My husband and I were hungry for salad this week and thought we would treat ourselves. At the grocery store there are only tomatoes grown in MEXICO. What is this about? What happened to the California ones? There are also some beef steaks and other beef MEAT products from Mexico. Do we not grow beef in this country anymore?

Needless to say I walked away empty handed. We are very uncomfortable eating even a tomato from Mexico much less meat. Is it possible to use tomatoes from our canning jars on a salad or are they too mushy? Could you use the tomato juice that is left to make a salad dressing or for something else?

I’ll just warn anyone reading this that the signs are very small that say “A product of Mexico.” You have to search for them sometimes. Maybe it’s just me but I don’t think this is right when there is produce in this country! Now I’m wondering where the tomatoes etc. come from that restaurants use?

Cindy Hills
Wild Rose, Wisconsin

Let me say “AMEN” to your comments! I’ve gotten so I not only read every little sign in the grocery store, but ask to see the box out-of-season produce has come in. I, also, will NOT buy foods from Mexico, Chile, Argentina, Vietnam, etc.

YES, whole tomatoes that you’ve canned are great in salads. I save the juice to use in soups, chili, etc. I also use my fresh-tasting canned salsa in salads, on burgers, and as a relish. Not only does your own product TASTE better, but you feel oh-so-good, eating something you had control of during its growing and processing. — Jackie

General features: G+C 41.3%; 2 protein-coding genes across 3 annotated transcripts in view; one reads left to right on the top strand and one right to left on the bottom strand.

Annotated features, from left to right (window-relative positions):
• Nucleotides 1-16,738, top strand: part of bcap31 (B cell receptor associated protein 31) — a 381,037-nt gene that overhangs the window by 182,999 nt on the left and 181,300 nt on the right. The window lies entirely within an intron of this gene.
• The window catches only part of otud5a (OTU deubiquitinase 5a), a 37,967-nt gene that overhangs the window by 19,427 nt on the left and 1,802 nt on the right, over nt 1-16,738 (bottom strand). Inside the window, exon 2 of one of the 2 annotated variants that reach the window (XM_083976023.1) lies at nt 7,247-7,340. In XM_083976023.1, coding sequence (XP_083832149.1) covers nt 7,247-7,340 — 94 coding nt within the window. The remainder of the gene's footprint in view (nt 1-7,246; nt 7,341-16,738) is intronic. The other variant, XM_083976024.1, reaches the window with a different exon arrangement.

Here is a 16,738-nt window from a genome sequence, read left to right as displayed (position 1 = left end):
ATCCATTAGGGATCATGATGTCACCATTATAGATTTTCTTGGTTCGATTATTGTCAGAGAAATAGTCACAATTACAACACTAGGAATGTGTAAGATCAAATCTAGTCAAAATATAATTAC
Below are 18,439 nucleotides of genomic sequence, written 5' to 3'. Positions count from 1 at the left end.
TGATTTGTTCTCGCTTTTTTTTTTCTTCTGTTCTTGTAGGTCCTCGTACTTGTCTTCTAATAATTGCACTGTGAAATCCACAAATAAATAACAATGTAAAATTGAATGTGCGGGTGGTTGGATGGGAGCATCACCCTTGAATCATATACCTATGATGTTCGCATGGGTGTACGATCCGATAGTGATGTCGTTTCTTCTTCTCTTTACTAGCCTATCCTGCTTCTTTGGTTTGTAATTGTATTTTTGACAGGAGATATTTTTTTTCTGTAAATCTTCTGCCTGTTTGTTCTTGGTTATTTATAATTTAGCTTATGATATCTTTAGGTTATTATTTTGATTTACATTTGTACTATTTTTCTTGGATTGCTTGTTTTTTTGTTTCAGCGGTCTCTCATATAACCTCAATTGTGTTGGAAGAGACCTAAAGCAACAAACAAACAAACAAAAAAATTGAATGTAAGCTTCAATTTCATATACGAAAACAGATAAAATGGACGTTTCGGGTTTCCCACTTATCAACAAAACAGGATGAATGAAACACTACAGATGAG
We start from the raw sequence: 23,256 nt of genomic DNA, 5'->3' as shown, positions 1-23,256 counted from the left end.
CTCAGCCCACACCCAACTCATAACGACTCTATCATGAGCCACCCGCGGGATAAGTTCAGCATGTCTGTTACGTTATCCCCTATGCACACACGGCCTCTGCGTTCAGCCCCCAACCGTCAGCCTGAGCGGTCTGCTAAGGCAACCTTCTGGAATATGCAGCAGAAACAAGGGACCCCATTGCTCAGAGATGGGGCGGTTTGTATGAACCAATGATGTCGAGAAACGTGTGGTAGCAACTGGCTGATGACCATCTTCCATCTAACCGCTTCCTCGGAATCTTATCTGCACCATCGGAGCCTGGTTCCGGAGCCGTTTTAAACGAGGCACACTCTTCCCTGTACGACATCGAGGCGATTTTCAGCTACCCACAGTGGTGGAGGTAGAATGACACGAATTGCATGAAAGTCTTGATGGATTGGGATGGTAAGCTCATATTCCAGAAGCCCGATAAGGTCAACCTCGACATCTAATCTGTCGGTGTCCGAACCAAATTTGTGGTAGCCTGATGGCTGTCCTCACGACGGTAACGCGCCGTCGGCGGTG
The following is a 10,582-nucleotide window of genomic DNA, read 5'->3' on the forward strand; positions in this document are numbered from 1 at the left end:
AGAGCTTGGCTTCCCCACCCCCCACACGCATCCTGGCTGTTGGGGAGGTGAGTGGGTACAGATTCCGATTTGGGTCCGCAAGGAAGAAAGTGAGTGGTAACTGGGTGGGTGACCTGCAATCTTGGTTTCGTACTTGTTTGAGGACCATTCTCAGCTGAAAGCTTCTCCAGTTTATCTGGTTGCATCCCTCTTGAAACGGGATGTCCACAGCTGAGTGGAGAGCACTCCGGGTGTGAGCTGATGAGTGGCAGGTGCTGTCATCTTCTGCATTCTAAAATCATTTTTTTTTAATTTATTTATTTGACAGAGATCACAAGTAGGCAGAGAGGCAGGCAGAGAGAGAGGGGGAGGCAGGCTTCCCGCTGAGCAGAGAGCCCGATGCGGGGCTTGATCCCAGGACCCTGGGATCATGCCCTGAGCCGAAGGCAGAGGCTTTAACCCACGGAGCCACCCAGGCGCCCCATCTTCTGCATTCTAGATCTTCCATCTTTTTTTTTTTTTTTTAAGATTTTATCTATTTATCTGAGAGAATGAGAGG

Bugs in oatmeal

Can you please give me an effective, safe way to store rolled oats? I have been keeping them in a plastic storage container with the tight sealed lid. I have been using out of them fairly regularly, but when I got them out today, there were little bugs or weevils crawling all over them. I have never had this problem before. I purchase them in bulk from a local Amish store, so I would like a long term storage solution.

Rebekah Robbins
Richmond, Indiana

Unfortunately, this sometimes happens. Usually it’s because there were eggs in the product (flour, cornmeal, or other “cereal”). To avoid the possibility of this happening, many people put the bags/containers of food in the freezer for a few days. This will kill any eggs, making a “surprise” like you had much less apt to happen.